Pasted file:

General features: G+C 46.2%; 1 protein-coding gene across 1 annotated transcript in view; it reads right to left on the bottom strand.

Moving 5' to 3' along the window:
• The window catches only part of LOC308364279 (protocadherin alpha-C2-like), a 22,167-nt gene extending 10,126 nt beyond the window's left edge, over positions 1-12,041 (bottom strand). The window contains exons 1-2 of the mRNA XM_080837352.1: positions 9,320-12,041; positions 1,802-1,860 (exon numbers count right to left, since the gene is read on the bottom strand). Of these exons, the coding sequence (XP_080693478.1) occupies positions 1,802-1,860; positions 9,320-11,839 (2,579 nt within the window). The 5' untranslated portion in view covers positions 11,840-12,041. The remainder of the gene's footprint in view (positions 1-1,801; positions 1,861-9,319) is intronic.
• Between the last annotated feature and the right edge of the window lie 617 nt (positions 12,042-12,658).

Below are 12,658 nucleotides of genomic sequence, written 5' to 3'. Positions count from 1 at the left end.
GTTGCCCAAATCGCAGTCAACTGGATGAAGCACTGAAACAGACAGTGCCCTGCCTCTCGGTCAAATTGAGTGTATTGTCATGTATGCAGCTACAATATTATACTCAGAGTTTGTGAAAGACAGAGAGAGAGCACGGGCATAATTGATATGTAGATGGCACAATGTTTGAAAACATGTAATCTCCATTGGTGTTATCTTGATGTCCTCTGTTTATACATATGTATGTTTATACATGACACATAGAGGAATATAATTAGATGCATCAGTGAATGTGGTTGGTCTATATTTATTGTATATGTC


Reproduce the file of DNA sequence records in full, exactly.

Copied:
General features: G+C 46.2%; 1 protein-coding gene across 1 annotated transcript in view; it reads right to left on the bottom strand.

Moving 5' to 3' along the window:
• The window catches only part of LOC308364279 (protocadherin alpha-C2-like), a 22,167-nt gene extending 10,126 nt beyond the window's left edge, over positions 1-12,041 (bottom strand). The window contains exons 1-2 of the mRNA XM_080837352.1: positions 9,320-12,041; positions 1,802-1,860 (exon numbers count right to left, since the gene is read on the bottom strand). Of these exons, the coding sequence (XP_080693478.1) occupies positions 1,802-1,860; positions 9,320-11,839 (2,579 nt within the window). The 5' untranslated portion in view covers positions 11,840-12,041. The remainder of the gene's footprint in view (positions 1-1,801; positions 1,861-9,319) is intronic.
• Between the last annotated feature and the right edge of the window lie 617 nt (positions 12,042-12,658).

Below are 12,658 nucleotides of genomic sequence, written 5' to 3'. Positions count from 1 at the left end.
GTTGCCCAAATCGCAGTCAACTGGATGAAGCACTGAAACAGACAGTGCCCTGCCTCTCGGTCAAATTGAGTGTATTGTCATGTATGCAGCTACAATATTATACTCAGAGTTTGTGAAAGACAGAGAGAGAGCACGGGCATAATTGATATGTAGATGGCACAATGTTTGAAAACATGTAATCTCCATTGGTGTTATCTTGATGTCCTCTGTTTATACATATGTATGTTTATACATGACACATAGAGGAATATAATTAGATGCATCAGTGAATGTGGTTGGTCTATATTTATTGTATATGTC